BEST FEMALE PERFORMER AWARD:
Marisha Wallace as Effie in Dreamgirls
Natalie Kassanga, as Diana Ross in Motown the Musical
Patsy Ferran as Alma in Summer and Smoke
Jodie Steele as Chandler in Heathers
BEST MALE PERFORMER AWARD:
Jonny Labey, as Scott in Strictly Ballroom
John Pfumojena, as Okot in The Jungle
Kyle Soller, as Eric Glass in The Inheritance
John McCrea, as Jamie in Everybody’s Talking About Jamie Continue reading “Nominees for the 8th annual Mousetrap Awards”
Immersive theatre done right in a completely reconfigured Playhouse, The Jungle is thought-provoking beyond belief
“No one wants to stay here”
Following on from an enormously successful run at the Young Vic last year, The Jungle has made the move to the Playhouse Theatre in one of the unlikeliest but most significant West End transfers in recent history. Joe Robertson and Joe Murphy’s play was born out of their experiences in setting up the Good Chance theatre in the Calais refugee camp that gives it its name and accompanied by an extraordinary (re)design of the space by Miriam Buether, becomes a genuinely unforgettable theatrical experience.
Buether’s design recreates the Afghan restaurant that was part of the camp where audiences can sit at the table (which becomes a thrust stage) surrounded by the heady scent of warming spices and baking bread. It’s a useful reminder that even in the midst of a crisis state, life has to continue and food is an enduring common bond. And this anti-doom-and-gloom approach is symptomatic of The Jungle. No tragedy porn here, but rather a portrait of flawed humanity – people doing good, people screwing up, people just trying their damnedest in face of a shameful international emergency. Continue reading “Review: The Jungle, Playhouse”
“Donna Noble has left the library. Donna Noble has been saved”
And here we are, my favourite series of Doctor Who. So much huge wonderfulness and even its less good moments are still more than halfway decent. Key to the series’ success is Catherine Tate’s Donna Noble – gobby and one-dimensional in her introductory episode the Christmas special The Runaway Bride, her character journey throughout this season is magisterially constructed, a true awakening of self (with thankfully no romantic inclinations towards our Time Lord) and one given unbearable poignancy due to its frustratingly tragic end.
It’s also one of the best constructed series in terms of its over-arching season arc, its warnings and clues layered meaningfully into several stories and building into a momentous and properly climactic finale, which lands just about the right level of grandiosity. There’s also the first companion-lite episode (the superbly creepy Midnight) to go with the Doctor-lite one (the achingly beautiful dystopian Turn Left); a typically brilliant Moffat double-header in Silence in the Library and Forest of the Dead with gorgeous work from Alex Kingston as the soon-to-be-hugely-significant River Song; and if the return of Rose undoes some of the emotional impact of the Series 2 finale, Billie Piper’s work is spikily powerful. These are episodes I can, and have, watched over and over again.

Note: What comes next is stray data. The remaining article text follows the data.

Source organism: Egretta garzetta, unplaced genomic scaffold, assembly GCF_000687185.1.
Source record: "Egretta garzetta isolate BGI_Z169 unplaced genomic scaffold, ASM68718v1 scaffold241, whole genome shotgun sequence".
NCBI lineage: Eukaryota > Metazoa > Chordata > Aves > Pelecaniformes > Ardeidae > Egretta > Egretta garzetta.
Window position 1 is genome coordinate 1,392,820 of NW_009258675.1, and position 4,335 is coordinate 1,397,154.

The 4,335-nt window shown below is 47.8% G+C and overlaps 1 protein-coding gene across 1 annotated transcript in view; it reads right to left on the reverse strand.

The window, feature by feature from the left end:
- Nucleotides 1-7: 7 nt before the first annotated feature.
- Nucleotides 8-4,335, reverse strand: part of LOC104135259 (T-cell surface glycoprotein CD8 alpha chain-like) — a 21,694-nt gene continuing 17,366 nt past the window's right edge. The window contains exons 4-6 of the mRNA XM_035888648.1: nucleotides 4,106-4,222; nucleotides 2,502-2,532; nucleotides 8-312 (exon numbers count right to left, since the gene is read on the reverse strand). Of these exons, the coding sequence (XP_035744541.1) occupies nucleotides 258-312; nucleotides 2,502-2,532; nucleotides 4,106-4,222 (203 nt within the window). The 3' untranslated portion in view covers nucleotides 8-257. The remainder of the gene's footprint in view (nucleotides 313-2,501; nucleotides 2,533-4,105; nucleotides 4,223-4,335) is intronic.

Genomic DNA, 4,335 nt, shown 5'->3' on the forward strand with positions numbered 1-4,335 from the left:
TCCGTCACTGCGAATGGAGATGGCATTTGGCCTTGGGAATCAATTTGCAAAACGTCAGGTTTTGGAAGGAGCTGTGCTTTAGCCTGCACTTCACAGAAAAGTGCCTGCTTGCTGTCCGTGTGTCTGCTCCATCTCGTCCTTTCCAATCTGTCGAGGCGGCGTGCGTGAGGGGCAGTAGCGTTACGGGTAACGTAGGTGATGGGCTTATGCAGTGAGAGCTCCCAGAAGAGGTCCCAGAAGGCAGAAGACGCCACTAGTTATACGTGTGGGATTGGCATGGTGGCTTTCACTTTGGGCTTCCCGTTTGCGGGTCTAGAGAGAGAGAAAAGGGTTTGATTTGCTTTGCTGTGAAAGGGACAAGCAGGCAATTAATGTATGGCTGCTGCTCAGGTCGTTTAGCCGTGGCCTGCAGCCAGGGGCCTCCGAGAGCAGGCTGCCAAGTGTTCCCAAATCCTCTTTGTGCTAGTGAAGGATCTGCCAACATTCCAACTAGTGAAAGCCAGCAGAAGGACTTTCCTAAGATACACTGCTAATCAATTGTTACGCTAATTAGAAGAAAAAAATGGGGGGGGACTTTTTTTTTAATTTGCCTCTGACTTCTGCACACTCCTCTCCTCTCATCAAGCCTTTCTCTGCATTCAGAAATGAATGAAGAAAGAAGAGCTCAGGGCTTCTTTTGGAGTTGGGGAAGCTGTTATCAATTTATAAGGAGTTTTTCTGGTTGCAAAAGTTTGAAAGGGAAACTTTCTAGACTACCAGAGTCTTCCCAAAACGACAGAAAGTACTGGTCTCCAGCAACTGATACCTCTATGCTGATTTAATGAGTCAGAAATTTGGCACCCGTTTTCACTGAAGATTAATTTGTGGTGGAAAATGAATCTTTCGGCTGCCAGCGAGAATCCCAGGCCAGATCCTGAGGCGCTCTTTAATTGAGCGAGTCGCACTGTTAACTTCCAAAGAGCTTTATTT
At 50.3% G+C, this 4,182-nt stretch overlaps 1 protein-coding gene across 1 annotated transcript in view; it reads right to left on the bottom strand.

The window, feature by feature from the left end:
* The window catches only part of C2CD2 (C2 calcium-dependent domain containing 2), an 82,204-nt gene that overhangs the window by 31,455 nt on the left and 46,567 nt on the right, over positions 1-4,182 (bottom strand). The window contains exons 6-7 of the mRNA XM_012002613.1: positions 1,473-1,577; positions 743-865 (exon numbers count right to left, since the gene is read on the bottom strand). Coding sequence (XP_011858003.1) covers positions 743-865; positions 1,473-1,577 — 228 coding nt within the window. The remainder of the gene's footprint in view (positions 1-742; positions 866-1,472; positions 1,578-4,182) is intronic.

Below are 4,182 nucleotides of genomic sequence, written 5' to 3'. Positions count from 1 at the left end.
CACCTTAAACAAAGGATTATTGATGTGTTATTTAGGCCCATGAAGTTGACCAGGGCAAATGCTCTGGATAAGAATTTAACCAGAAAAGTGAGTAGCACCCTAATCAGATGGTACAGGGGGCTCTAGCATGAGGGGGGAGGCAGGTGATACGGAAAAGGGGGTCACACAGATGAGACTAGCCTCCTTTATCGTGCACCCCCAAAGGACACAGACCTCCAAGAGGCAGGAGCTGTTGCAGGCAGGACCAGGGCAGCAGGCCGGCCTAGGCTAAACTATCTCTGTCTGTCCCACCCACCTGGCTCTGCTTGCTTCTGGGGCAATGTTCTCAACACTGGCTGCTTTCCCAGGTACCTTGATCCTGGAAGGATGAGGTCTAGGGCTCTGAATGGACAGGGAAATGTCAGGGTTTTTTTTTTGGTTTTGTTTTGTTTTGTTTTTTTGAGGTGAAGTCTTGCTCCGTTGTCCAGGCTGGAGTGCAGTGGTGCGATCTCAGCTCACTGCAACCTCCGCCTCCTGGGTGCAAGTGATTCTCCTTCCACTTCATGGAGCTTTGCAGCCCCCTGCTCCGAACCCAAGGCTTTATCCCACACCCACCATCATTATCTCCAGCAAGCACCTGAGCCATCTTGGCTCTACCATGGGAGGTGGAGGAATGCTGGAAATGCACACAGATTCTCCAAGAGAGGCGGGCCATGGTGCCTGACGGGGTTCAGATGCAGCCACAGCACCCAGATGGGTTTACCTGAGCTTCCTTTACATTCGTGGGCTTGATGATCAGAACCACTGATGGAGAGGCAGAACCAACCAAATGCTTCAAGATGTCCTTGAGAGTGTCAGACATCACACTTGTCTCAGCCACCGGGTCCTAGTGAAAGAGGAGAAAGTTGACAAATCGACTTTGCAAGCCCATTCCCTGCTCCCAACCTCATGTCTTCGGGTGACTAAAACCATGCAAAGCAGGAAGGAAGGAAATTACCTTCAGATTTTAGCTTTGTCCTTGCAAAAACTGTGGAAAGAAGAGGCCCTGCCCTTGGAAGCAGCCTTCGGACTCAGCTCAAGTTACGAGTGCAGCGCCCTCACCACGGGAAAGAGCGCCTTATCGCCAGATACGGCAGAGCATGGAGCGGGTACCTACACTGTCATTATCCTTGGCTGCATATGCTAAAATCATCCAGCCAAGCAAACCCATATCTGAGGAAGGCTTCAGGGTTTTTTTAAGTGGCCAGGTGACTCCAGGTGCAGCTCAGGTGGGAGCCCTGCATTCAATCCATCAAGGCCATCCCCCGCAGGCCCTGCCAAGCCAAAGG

Continue reading “Countdown to new Who: Doctor Who Series 4”
“A hundred thousand things to see”
Say Aladdin to most people across the world, and Disney would hope that the first thing that comes to mind is their 1992 animated film. In the UK though, the title is indelibly linked to pantomime and so it feels a little incongruous to have a major musical production of it opening in the middle of June. And whilst Casey Nicholaw’s production hasn’t stimped in any conceivable way when it comes to the look of the show (striking design from Bob Crowley), there’s still a faintly hollow ring to the whole proceeding.
A big hit on Broadway, Aladdin has been pretty much replicated and transplanted into the Prince Edward. Which is good in terms of the undeniable quality of the Disney brand – the family-friendly ethos, the slickness of the design, the unexpected self-referential dips into other Disney musicals. And in the knowing performance of American Trevor Dion Nicholas as the Genie, there’s a respectful homage to the character that Robin Williams brought to life so memorably on screen, which still carves its own identity too. Continue reading “Review: Aladdin, Prince Edward Theatre”
“The problem with Hannes is…”
One can always rely on the Arcola to bring interesting writing to light and in the form of the VOLTA International Festival, Artistic Director Andrea Ferran has managed that four times over, bringing together new work by four celebrated international writers, translated into English for the first time – Christopher Chen, Jonas Hassen Khemiri, Ewald Palmetshofer and Roland Schimmelpfennig. With four directors, James Perkins designing and an ensemble covering all the shows, it proved to be a fascinating festival and one which deserves more attention than it received.
Caught by San Francisco-based Christopher Chen twists wonderfully around notions of truth and fiction as three separate but interlinked scenes toy with how art plays with and changes under our perceptions. Cressida Brown’s direction cleverly plays up how we all find our own truth in everything, no matter how the subject is approached, preconceived notions shaping us even as they’re deconstructed and always, always making us think about what we’ve just seen. Chen takes no prisoners in the complexity of some of his thinking but it’s fascinating stuff indeed. Continue reading “Review: VOLTA Festival 2015, Arcola Theatre”